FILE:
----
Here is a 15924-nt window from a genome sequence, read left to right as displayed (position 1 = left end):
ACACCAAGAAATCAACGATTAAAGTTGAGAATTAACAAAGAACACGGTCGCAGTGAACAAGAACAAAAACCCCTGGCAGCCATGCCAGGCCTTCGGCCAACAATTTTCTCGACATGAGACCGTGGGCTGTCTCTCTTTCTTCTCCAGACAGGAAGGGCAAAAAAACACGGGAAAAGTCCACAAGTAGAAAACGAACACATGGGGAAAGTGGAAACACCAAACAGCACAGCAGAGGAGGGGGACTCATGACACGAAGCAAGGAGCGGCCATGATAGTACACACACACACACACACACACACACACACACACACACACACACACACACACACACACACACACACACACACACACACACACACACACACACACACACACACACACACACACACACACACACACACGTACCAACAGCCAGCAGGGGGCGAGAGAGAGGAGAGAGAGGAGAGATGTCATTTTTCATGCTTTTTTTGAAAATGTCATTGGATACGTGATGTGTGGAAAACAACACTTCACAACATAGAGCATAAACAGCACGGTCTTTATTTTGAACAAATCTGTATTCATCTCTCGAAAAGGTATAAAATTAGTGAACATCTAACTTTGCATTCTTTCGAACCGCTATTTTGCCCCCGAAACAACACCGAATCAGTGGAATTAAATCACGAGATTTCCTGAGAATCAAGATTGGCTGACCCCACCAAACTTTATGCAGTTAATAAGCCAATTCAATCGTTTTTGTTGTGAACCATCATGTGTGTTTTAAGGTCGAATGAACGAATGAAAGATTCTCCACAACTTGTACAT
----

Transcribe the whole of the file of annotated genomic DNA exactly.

Here is a 15924-nt window from a genome sequence, read left to right as displayed (position 1 = left end):
ACACCAAGAAATCAACGATTAAAGTTGAGAATTAACAAAGAACACGGTCGCAGTGAACAAGAACAAAAACCCCTGGCAGCCATGCCAGGCCTTCGGCCAACAATTTTCTCGACATGAGACCGTGGGCTGTCTCTCTTTCTTCTCCAGACAGGAAGGGCAAAAAAACACGGGAAAAGTCCACAAGTAGAAAACGAACACATGGGGAAAGTGGAAACACCAAACAGCACAGCAGAGGAGGGGGACTCATGACACGAAGCAAGGAGCGGCCATGATAGTACACACACACACACACACACACACACACACACACACACACACACACACACACACACACACACACACACACACACACACACACACACACACACACACACACACACACACACACACACACACACACACGTACCAACAGCCAGCAGGGGGCGAGAGAGAGGAGAGAGAGGAGAGATGTCATTTTTCATGCTTTTTTTGAAAATGTCATTGGATACGTGATGTGTGGAAAACAACACTTCACAACATAGAGCATAAACAGCACGGTCTTTATTTTGAACAAATCTGTATTCATCTCTCGAAAAGGTATAAAATTAGTGAACATCTAACTTTGCATTCTTTCGAACCGCTATTTTGCCCCCGAAACAACACCGAATCAGTGGAATTAAATCACGAGATTTCCTGAGAATCAAGATTGGCTGACCCCACCAAACTTTATGCAGTTAATAAGCCAATTCAATCGTTTTTGTTGTGAACCATCATGTGTGTTTTAAGGTCGAATGAACGAATGAAAGATTCTCCACAACTTGTACAT